Use of Terms A-Z

Military Community and Family Policy writing guidance aligns with The Associated Press Stylebook with a few exceptions. Definitions of military-specific terms appear below, along with editorial guidance for certain commonly used words for MC&FP and our programs. See additional writing guidance in the Writing Best Practices section. Find program-specific guidance in the Program Content Guides section.

S

sailor – Use lowercase when referring to a member of the U.S. Navy.

same-sex couple – When developing content for MC&FP websites, applications and ePublications, such as the Military OneSource eNewsletter, this term is appropriate as are the terms partner or partners. When referring specifically to Department of Defense policy, use the official term same-sex domestic partner. In direct quotes, regardless of sexual orientation, husband or wife is acceptable in all references to individuals in any legally recognized marriage. Spouse or partner is acceptable on request.

same-sex domestic partner – When referring specifically to Department of Defense policy, use the official term same-sex domestic partner. When developing content for MC&FP websites, applications and ePublications, such as the Military OneSource eNewsletter, it is acceptable to use the softer term same-sex couple or partners. In direct quotes, regardless of sexual orientation, husband or wife is acceptable in all references to individuals in any legally recognized marriage. It is acceptable to use spouse or partner on request.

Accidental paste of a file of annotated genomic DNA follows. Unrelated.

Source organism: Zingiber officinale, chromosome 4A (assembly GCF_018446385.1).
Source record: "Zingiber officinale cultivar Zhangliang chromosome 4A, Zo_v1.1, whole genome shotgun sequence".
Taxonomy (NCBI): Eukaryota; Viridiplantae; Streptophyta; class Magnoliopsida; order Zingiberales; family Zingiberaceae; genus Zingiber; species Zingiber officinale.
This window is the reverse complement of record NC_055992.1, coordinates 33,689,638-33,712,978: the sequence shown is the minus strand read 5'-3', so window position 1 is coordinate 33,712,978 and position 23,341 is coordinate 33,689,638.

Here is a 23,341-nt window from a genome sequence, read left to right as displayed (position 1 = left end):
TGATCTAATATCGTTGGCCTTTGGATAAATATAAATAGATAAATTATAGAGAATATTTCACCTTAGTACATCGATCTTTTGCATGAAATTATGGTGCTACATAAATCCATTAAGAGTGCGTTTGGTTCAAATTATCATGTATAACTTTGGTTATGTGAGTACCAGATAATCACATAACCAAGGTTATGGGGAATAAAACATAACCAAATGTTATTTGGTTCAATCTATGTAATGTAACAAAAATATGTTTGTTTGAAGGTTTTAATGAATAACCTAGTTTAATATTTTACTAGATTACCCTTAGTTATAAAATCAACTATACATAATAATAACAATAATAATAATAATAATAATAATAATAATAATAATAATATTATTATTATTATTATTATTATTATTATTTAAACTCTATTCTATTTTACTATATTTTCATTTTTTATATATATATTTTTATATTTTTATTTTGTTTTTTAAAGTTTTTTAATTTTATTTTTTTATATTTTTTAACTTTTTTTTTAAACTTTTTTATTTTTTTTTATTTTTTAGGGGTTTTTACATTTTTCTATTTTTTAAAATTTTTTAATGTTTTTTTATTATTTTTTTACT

school liaison – Use lowercase. Do not use the term “school liaison officer.”

Second Lady – As an exception to the AP Stylebook, capitalize Second Lady as a formal title when using before a name.

secretary of defense – Capitalize as a formal title before a name. Lowercase in other uses. With regard to the secretary of defense under President Biden, always use Secretary of Defense Lloyd J. Austin III. Do not use Defense Secretary Lloyd J. Austin III. 

selected reserve – Lowercase.

service affiliation – As a general rule, put service affiliation before rank. Do not use when it is obvious: Gen. John T. Smith, commander of the Air Force Space Command. However, always use it for people in unified combatant commands – Marine Corps Maj. John D. Smith, a U.S. Central Command spokesman – and in any other case where the affiliation would not be obvious to people with little knowledge of the military rank structure or the service in general. Use the service even with ranks used only in that service such as lance corporal, gunnery sergeant, sergeant first class, etc. While the person’s service affiliation would be obvious to people with that level of knowledge, MC&FP stories should be clear to any reader.

service, services – Lowercase all references to service or services. When referencing a specific military service, capitalize the term and use this order of precedence: Army, Marine Corps, Navy, Air Force, Space Force, Coast Guard, Army National Guard, Air National Guard, Department of Defense service provider, Department of Defense Expeditionary Civilian workforce. Use “U.S.” before service names only when the context is unclear without it.

serviceman, servicewoman, servicemen, servicewomen – One word; use lowercase in all references, but service member.

service member – Written as two words, use lowercase in all references. One exception is if the term “servicemember” is part of an official title such as the Servicemembers Civil Relief Act, Servicemembers’ Group Life Insurance or the Office of Servicemember Affairs.

soldier – Lowercase when referring to a member of the U.S. Army.

Space Force – Capitalize references to U.S. forces: the U.S. Space Force, the Space Force. Do not use USSF. Use this order of precedence for the Space Force and its seal: Army, Marine Corps, Navy, Air Force, Space Force, Coast Guard. Use “U.S.” before service names only when the context is unclear without it. Space Force service members are referred to as "guardians."

special needs – Use the phrase family member with special needs as opposed to special needs family member. The needs do not define the individual.